In conclusion, then, in fairyland bread is far more magical and mysterious a food stuff than we might ever have supposed. For something so everyday and unremarkable, it holds great power.

For more on this, see my recently published book Faery.

Mixed Race Faery Families

babies

I have written several times about the sexual allure of fairies and about sexual relationships between fairies and humans.  Inevitably, many of these unions will result in children and in this posting I examine the evidence on mixed race families and the fate of their offspring.

Hybrid Children

Renowned fairy expert Katharine Briggs observed in her book The Fairies in Tradition and Literature that fairies “are apparently near enough in kind to mate with humans- closer in fact than a horse is to an ass, for many human families to claim fairy ancestry” (p.95). Mixed race families are entirely possible and there seems neither doubt nor surprise about this in the folklore.  When we learn about human-faery offspring, it is generally because there has been some problem in the relationship.  Of course, our view of these matters is skewed, as we usually only hear about cases where partnerships went wrong- not those matches where the couple ‘live happily ever after.’  We very occasionally get glimpses of these: human girls are quite often abducted to become fairy brides and every now and then we catch sight of them later on.  For example, in the Welsh story of Eilian, she is met again by the woman she worked for when the latter is called out as midwife to the fairy hill- only to discover that it is her former farm maid who is the mother brought to child bed.

Fairy Family Life

Admitting that we only tend to see the failed matches, what can we say about fairy parenting?  Probably the fairest conclusion is that fairies are just as good, and as bad, as husbands, wives and parents as humans.

Andro Man of Aberdeen was tried for witchcraft in 1598. He disclosed to the court a decades long relationship with the fairy queen.  Over a period of thirty years, he said, he had enjoyed regular sexual contact with her and the couple had had “diverse bairnis” whom he’d since visited in fairyland/ elphame.  These children were brought up by the mother, but at the same time Man was not entirely absent from their lives.

A reversal of this arrangement is seen with Katharine Jonesdochter of Shetland, tried for witchcraft in 1616.  She confessed to a forty-year affair with a fairy man whom she called ‘the bowman.’  He first came to her when she was a teenager (a “young lass” as she described herself) and they had a child together.  A relative recalled that she had seen “ane little creatour in hir awin hus amongst hir awin bairns quhom she callit the bowmanes bairn.”  In this case the child stayed with the (human) mother and the (fairy) father was seen once or twice a year- at Halloween and on Holy Cross Day (September 14th)- when he visited her for sex.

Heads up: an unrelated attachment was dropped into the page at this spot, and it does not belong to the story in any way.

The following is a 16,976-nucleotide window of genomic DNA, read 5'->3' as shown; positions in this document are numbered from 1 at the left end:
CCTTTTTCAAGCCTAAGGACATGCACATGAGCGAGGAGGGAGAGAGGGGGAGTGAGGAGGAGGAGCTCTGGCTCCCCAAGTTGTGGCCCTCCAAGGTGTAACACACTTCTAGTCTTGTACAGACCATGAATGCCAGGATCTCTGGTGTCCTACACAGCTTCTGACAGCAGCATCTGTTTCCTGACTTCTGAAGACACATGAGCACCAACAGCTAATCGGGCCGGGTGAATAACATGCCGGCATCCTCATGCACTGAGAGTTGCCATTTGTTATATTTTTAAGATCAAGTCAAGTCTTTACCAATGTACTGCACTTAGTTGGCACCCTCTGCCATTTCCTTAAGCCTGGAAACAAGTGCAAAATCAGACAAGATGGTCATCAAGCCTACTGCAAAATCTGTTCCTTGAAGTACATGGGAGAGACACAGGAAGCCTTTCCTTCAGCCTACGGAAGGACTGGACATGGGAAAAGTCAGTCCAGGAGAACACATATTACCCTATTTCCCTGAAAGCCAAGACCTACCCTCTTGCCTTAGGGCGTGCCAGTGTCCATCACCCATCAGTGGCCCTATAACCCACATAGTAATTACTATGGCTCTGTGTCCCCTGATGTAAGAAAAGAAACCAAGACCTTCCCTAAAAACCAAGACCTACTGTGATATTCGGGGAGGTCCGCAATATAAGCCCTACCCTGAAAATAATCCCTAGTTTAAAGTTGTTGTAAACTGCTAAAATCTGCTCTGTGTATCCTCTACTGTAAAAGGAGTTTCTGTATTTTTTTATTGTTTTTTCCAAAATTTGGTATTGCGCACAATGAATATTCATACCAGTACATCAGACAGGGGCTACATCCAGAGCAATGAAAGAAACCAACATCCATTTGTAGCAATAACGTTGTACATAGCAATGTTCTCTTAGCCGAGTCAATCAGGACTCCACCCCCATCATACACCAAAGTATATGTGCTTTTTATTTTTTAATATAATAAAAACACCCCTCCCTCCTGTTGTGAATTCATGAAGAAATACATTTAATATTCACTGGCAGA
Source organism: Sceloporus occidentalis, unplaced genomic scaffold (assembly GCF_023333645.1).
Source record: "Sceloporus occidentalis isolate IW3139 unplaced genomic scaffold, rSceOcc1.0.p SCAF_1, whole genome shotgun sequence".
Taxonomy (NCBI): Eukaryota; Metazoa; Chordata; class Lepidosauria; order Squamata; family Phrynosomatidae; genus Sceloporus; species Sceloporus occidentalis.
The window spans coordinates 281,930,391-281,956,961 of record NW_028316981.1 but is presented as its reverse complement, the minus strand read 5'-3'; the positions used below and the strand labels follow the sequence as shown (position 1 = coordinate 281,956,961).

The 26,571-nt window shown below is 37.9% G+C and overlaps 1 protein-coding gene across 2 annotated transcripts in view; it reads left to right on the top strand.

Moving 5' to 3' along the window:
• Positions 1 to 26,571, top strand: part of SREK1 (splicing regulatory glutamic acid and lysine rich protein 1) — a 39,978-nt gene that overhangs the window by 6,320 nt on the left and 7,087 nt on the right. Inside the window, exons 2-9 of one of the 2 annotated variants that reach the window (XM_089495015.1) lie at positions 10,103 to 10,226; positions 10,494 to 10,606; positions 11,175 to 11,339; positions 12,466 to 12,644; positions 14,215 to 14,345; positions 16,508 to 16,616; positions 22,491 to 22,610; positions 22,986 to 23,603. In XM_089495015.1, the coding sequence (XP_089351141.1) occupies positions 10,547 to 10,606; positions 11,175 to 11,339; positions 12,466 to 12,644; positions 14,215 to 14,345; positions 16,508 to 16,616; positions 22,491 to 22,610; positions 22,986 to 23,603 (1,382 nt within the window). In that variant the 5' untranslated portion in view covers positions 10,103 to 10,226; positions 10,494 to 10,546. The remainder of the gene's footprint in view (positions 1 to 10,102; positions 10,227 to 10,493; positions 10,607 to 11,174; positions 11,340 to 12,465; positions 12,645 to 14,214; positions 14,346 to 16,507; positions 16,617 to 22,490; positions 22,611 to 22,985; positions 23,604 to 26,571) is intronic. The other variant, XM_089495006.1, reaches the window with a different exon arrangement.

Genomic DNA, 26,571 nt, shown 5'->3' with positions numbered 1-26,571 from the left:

Both these cases seem to say more about gender roles in human and fairy society than they do about defaults or qualities of fairy-kind as mothers and fathers.  There is, of course, no reason to assume that males are any less loving toward their spouses and children than females.  For example, in the ballad Leesom Brand, the eponymous hero’s fairy wife and baby both die during child birth, but he is able to find magical means to revive them.

bowerley mermum and babe
Amelia Bowerley

All the same, an exception may have to be made for merfolk.  The folklore record indicates that they are very often wanting in basic familial instincts and make very poor parents indeed.  In the ballad of the Selkie of Sule Skerry, the selkie father has first of all made a woman pregnant and abandoned her; then he returns grudgingly upon hearing her complaints and gives her gold to ‘buy’ the child from her (what he calls a ‘nurse-fee’)- taking the boy away to raise him as a selkie in the sea.

In many stories, a mermaid is the parent as the result of being captured by a human male on the shore.  He has managed to find, and withhold from her, the seal skin or tail that she has shed temporarily, thereby preventing her from rejoining her people.  The mermaid is forced to become her captor’s wife and children inevitably follow over the succeeding years.  Eventually, one of those infants comes across the seal skin hidden somewhere on the farm and mentions the discovery to the mother- who without hesitation leaves immediately to return to the sea.

Whether male or female, therefore, merfolk generally set a poor example as parents.  The best that can be said for most mermaids is that they were akin to captives and unwilling partners, which may excuse (a little) their readiness to abandon their children.